In this new organization, small property has almost completely disappeared. In Aragon 75 per cent of small proprietors have voluntarily adhered to the new order of things. {\it Those who refused have been respected.} It is untrue to say that those who took part in the collectives were forced to do so. One cannot stress this point too strongly in face of the calumnies which have been directed against the collectives on this point. It is so far from the truth that the agrarian collectivity has brought into force, everywhere, a special account for small proprietors and has printed consumers tickets especially for them, so as to ensure for them the industrial products they require, in the same way as they do for the `collectivists.'

In this transformation of property, one must put special stress on the practical sense and psychological finesse of the organizers who in almost all the villages have conceded or given to each family a bit of ground on which each peasant cultivates for his own use, the vegetables which he prefers in the way he prefers. Their individual initiative can thereby be developed and satisfied.

Collective work has made it possible to achieve in agriculture as well as in industry, a rationalization which was impossible under the regime of small land ownership and even under that of big landed properties....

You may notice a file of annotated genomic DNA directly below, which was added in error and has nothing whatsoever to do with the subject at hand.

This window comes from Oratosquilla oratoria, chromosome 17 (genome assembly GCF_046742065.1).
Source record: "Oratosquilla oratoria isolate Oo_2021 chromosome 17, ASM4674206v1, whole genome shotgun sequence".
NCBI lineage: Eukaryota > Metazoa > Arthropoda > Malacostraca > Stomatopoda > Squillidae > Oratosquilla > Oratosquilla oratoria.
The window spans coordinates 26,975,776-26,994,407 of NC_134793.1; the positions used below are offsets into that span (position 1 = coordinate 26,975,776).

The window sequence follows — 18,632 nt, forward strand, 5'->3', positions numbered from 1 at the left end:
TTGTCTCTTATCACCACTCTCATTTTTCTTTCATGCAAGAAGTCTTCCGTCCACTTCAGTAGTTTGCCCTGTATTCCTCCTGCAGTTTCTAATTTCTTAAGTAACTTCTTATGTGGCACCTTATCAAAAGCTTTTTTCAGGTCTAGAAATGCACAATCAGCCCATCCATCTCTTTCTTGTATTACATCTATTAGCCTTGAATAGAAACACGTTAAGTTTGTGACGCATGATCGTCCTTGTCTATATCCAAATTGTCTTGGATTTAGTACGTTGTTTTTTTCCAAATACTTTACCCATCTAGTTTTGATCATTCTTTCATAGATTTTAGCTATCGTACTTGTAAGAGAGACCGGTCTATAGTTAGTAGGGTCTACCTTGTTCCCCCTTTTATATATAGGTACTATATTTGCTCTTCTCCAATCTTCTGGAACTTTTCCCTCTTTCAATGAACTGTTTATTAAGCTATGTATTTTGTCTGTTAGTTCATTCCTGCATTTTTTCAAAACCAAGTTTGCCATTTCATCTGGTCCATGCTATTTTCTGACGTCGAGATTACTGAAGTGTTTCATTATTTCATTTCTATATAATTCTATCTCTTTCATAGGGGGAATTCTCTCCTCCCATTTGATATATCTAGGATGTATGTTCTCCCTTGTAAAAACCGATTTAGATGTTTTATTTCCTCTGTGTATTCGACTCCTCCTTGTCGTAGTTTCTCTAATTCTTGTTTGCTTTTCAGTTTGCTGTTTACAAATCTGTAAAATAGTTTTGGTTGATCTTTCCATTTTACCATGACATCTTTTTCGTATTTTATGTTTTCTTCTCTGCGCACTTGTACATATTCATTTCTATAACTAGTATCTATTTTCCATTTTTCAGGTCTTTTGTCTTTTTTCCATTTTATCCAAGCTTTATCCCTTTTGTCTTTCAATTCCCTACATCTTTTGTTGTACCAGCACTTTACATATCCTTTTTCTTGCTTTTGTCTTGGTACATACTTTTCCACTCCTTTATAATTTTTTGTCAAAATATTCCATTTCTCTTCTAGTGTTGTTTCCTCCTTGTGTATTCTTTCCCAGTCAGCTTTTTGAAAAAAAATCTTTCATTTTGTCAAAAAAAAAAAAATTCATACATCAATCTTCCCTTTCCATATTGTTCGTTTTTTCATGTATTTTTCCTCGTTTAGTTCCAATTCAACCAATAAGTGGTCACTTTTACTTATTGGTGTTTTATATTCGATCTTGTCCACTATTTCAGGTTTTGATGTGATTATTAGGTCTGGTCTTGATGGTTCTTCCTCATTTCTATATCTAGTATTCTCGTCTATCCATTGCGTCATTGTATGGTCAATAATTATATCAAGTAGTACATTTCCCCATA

On the other hand, better quality seeds are used. This was rendered possible by being able to buy up large stocks, which the small peasant could not afford to do in the past. Potato seeds come from Ireland and selected wheat seeds only are used. Chemical fertilizers have also been used. As modern machinery properly used---tractors and modern plows were obtained by exchange or bought directly from abroad---permits the soil to be more deeply worked, these seeds have produced a yield per acre far superior to that which would have been obtained under the conditions which existed during previous years. These new methods have also made it possible to increase the acreage sown. In Aragon my research on the spot permits me to affirm that generally speaking {\it the increase in wheat crop has reached an average of 30 per cent.} An increase in yield, though in a smaller proportion, has been obtained for other cereals, potatoes, sugar beet, lucerne, etc.